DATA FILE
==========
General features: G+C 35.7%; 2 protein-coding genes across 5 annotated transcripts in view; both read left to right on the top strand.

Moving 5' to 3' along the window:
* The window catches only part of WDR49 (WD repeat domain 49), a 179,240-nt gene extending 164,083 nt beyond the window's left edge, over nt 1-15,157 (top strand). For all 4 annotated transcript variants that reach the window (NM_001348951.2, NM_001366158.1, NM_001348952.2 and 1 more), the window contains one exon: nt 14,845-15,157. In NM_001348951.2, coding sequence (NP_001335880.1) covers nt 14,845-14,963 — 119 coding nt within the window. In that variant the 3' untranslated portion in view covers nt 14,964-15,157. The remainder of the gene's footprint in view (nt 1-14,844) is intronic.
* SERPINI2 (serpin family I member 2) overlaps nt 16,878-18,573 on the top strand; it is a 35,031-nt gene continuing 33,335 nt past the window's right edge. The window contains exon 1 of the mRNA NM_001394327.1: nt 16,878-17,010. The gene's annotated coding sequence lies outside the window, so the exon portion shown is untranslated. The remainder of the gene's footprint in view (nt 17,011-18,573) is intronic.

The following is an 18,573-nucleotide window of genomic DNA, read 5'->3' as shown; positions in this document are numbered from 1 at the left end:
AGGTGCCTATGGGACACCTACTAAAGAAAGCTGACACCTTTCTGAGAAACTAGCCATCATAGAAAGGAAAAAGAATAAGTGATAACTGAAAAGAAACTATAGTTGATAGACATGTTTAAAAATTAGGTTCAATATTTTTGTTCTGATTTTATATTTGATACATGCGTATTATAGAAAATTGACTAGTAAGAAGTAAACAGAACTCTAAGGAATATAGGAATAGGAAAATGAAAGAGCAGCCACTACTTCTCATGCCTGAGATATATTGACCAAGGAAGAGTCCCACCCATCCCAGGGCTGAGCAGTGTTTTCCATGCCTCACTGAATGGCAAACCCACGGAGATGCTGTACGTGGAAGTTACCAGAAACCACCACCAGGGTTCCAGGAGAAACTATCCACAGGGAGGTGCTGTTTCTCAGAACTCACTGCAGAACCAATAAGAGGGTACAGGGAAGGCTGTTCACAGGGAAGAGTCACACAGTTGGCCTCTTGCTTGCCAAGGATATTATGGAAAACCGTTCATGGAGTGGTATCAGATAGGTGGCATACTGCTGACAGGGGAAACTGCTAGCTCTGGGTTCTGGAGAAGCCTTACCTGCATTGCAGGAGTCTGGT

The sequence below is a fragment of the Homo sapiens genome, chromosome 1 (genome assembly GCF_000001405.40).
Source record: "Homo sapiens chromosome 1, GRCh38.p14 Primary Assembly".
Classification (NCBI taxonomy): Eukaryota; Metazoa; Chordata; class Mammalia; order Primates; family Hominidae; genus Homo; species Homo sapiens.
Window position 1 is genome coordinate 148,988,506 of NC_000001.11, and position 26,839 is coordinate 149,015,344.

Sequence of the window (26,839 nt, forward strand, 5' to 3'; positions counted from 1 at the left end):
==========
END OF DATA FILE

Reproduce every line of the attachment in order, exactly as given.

General features: G+C 35.7%; 2 protein-coding genes across 5 annotated transcripts in view; both read left to right on the top strand.

Moving 5' to 3' along the window:
* The window catches only part of WDR49 (WD repeat domain 49), a 179,240-nt gene extending 164,083 nt beyond the window's left edge, over nt 1-15,157 (top strand). For all 4 annotated transcript variants that reach the window (NM_001348951.2, NM_001366158.1, NM_001348952.2 and 1 more), the window contains one exon: nt 14,845-15,157. In NM_001348951.2, coding sequence (NP_001335880.1) covers nt 14,845-14,963 — 119 coding nt within the window. In that variant the 3' untranslated portion in view covers nt 14,964-15,157. The remainder of the gene's footprint in view (nt 1-14,844) is intronic.
* SERPINI2 (serpin family I member 2) overlaps nt 16,878-18,573 on the top strand; it is a 35,031-nt gene continuing 33,335 nt past the window's right edge. The window contains exon 1 of the mRNA NM_001394327.1: nt 16,878-17,010. The gene's annotated coding sequence lies outside the window, so the exon portion shown is untranslated. The remainder of the gene's footprint in view (nt 17,011-18,573) is intronic.

The following is an 18,573-nucleotide window of genomic DNA, read 5'->3' as shown; positions in this document are numbered from 1 at the left end:
AGGTGCCTATGGGACACCTACTAAAGAAAGCTGACACCTTTCTGAGAAACTAGCCATCATAGAAAGGAAAAAGAATAAGTGATAACTGAAAAGAAACTATAGTTGATAGACATGTTTAAAAATTAGGTTCAATATTTTTGTTCTGATTTTATATTTGATACATGCGTATTATAGAAAATTGACTAGTAAGAAGTAAACAGAACTCTAAGGAATATAGGAATAGGAAAATGAAAGAGCAGCCACTACTTCTCATGCCTGAGATATATTGACCAAGGAAGAGTCCCACCCATCCCAGGGCTGAGCAGTGTTTTCCATGCCTCACTGAATGGCAAACCCACGGAGATGCTGTACGTGGAAGTTACCAGAAACCACCACCAGGGTTCCAGGAGAAACTATCCACAGGGAGGTGCTGTTTCTCAGAACTCACTGCAGAACCAATAAGAGGGTACAGGGAAGGCTGTTCACAGGGAAGAGTCACACAGTTGGCCTCTTGCTTGCCAAGGATATTATGGAAAACCGTTCATGGAGTGGTATCAGATAGGTGGCATACTGCTGACAGGGGAAACTGCTAGCTCTGGGTTCTGGAGAAGCCTTACCTGCATTGCAGGAGTCTGGT

The sequence below is a fragment of the Homo sapiens genome, chromosome 1 (genome assembly GCF_000001405.40).
Source record: "Homo sapiens chromosome 1, GRCh38.p14 Primary Assembly".
Classification (NCBI taxonomy): Eukaryota; Metazoa; Chordata; class Mammalia; order Primates; family Hominidae; genus Homo; species Homo sapiens.
Window position 1 is genome coordinate 148,988,506 of NC_000001.11, and position 26,839 is coordinate 149,015,344.

Sequence of the window (26,839 nt, forward strand, 5' to 3'; positions counted from 1 at the left end):